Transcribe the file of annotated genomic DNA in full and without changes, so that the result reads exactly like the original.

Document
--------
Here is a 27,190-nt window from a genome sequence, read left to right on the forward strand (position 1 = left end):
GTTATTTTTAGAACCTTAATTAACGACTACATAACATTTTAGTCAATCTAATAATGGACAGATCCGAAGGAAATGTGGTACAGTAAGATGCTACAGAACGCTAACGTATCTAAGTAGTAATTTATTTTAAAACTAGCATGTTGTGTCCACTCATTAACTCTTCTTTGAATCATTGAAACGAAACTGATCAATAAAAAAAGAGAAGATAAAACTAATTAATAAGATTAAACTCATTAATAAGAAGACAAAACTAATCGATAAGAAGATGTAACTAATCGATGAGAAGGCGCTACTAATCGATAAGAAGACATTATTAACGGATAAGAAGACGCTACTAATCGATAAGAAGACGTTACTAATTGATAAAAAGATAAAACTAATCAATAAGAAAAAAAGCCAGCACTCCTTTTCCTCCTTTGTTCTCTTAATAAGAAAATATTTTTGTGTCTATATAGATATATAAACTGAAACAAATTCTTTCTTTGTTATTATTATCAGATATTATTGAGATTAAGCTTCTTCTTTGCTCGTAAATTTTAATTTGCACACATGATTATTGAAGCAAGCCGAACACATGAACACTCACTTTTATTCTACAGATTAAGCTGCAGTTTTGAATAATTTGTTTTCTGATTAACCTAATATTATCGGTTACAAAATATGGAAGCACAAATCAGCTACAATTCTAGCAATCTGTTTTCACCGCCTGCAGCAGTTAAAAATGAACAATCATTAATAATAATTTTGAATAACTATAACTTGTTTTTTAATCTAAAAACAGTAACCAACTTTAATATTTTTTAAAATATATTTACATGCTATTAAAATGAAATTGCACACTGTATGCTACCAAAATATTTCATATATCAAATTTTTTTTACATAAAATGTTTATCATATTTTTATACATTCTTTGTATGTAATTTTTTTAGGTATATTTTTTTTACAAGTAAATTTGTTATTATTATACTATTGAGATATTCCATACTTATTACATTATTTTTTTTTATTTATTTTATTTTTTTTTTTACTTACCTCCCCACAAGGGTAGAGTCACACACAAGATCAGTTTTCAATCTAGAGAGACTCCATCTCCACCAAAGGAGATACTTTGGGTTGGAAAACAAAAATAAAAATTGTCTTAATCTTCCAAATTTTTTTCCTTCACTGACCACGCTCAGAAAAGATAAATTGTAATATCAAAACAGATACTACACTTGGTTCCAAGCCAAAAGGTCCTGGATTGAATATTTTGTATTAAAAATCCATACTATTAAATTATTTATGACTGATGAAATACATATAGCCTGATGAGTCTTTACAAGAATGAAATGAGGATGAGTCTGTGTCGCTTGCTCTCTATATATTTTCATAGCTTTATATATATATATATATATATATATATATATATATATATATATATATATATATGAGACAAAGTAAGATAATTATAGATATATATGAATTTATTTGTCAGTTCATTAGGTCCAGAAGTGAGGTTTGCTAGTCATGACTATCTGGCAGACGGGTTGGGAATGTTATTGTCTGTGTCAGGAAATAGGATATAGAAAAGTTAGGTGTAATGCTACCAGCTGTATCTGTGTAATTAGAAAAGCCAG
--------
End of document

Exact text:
Here is a 27,190-nt window from a genome sequence, read left to right on the forward strand (position 1 = left end):
GTTATTTTTAGAACCTTAATTAACGACTACATAACATTTTAGTCAATCTAATAATGGACAGATCCGAAGGAAATGTGGTACAGTAAGATGCTACAGAACGCTAACGTATCTAAGTAGTAATTTATTTTAAAACTAGCATGTTGTGTCCACTCATTAACTCTTCTTTGAATCATTGAAACGAAACTGATCAATAAAAAAAGAGAAGATAAAACTAATTAATAAGATTAAACTCATTAATAAGAAGACAAAACTAATCGATAAGAAGATGTAACTAATCGATGAGAAGGCGCTACTAATCGATAAGAAGACATTATTAACGGATAAGAAGACGCTACTAATCGATAAGAAGACGTTACTAATTGATAAAAAGATAAAACTAATCAATAAGAAAAAAAGCCAGCACTCCTTTTCCTCCTTTGTTCTCTTAATAAGAAAATATTTTTGTGTCTATATAGATATATAAACTGAAACAAATTCTTTCTTTGTTATTATTATCAGATATTATTGAGATTAAGCTTCTTCTTTGCTCGTAAATTTTAATTTGCACACATGATTATTGAAGCAAGCCGAACACATGAACACTCACTTTTATTCTACAGATTAAGCTGCAGTTTTGAATAATTTGTTTTCTGATTAACCTAATATTATCGGTTACAAAATATGGAAGCACAAATCAGCTACAATTCTAGCAATCTGTTTTCACCGCCTGCAGCAGTTAAAAATGAACAATCATTAATAATAATTTTGAATAACTATAACTTGTTTTTTAATCTAAAAACAGTAACCAACTTTAATATTTTTTAAAATATATTTACATGCTATTAAAATGAAATTGCACACTGTATGCTACCAAAATATTTCATATATCAAATTTTTTTTACATAAAATGTTTATCATATTTTTATACATTCTTTGTATGTAATTTTTTTAGGTATATTTTTTTTACAAGTAAATTTGTTATTATTATACTATTGAGATATTCCATACTTATTACATTATTTTTTTTTATTTATTTTATTTTTTTTTTTACTTACCTCCCCACAAGGGTAGAGTCACACACAAGATCAGTTTTCAATCTAGAGAGACTCCATCTCCACCAAAGGAGATACTTTGGGTTGGAAAACAAAAATAAAAATTGTCTTAATCTTCCAAATTTTTTTCCTTCACTGACCACGCTCAGAAAAGATAAATTGTAATATCAAAACAGATACTACACTTGGTTCCAAGCCAAAAGGTCCTGGATTGAATATTTTGTATTAAAAATCCATACTATTAAATTATTTATGACTGATGAAATACATATAGCCTGATGAGTCTTTACAAGAATGAAATGAGGATGAGTCTGTGTCGCTTGCTCTCTATATATTTTCATAGCTTTATATATATATATATATATATATATATATATATATATATATATATATATATATGAGACAAAGTAAGATAATTATAGATATATATGAATTTATTTGTCAGTTCATTAGGTCCAGAAGTGAGGTTTGCTAGTCATGACTATCTGGCAGACGGGTTGGGAATGTTATTGTCTGTGTCAGGAAATAGGATATAGAAAAGTTAGGTGTAATGCTACCAGCTGTATCTGTGTAATTAGAAAAGCCAG